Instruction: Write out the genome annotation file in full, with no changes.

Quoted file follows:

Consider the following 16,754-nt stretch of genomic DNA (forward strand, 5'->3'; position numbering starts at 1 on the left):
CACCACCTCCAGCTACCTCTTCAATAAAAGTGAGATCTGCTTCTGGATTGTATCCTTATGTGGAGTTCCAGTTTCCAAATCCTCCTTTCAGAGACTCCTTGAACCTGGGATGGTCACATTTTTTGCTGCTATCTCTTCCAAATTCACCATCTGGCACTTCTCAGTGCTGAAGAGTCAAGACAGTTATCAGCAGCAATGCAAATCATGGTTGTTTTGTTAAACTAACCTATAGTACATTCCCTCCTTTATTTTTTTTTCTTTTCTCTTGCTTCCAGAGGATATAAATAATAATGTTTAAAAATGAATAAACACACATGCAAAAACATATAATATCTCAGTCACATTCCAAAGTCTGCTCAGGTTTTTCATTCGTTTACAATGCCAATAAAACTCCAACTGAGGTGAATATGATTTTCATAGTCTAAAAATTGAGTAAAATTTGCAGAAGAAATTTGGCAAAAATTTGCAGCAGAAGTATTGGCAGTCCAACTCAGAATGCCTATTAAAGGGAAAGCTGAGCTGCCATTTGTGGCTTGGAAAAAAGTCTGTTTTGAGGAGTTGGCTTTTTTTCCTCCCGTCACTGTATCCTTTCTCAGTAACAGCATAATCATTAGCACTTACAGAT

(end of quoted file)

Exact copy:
Consider the following 16,754-nt stretch of genomic DNA (forward strand, 5'->3'; position numbering starts at 1 on the left):
CACCACCTCCAGCTACCTCTTCAATAAAAGTGAGATCTGCTTCTGGATTGTATCCTTATGTGGAGTTCCAGTTTCCAAATCCTCCTTTCAGAGACTCCTTGAACCTGGGATGGTCACATTTTTTGCTGCTATCTCTTCCAAATTCACCATCTGGCACTTCTCAGTGCTGAAGAGTCAAGACAGTTATCAGCAGCAATGCAAATCATGGTTGTTTTGTTAAACTAACCTATAGTACATTCCCTCCTTTATTTTTTTTTCTTTTCTCTTGCTTCCAGAGGATATAAATAATAATGTTTAAAAATGAATAAACACACATGCAAAAACATATAATATCTCAGTCACATTCCAAAGTCTGCTCAGGTTTTTCATTCGTTTACAATGCCAATAAAACTCCAACTGAGGTGAATATGATTTTCATAGTCTAAAAATTGAGTAAAATTTGCAGAAGAAATTTGGCAAAAATTTGCAGCAGAAGTATTGGCAGTCCAACTCAGAATGCCTATTAAAGGGAAAGCTGAGCTGCCATTTGTGGCTTGGAAAAAAGTCTGTTTTGAGGAGTTGGCTTTTTTTCCTCCCGTCACTGTATCCTTTCTCAGTAACAGCATAATCATTAGCACTTACAGAT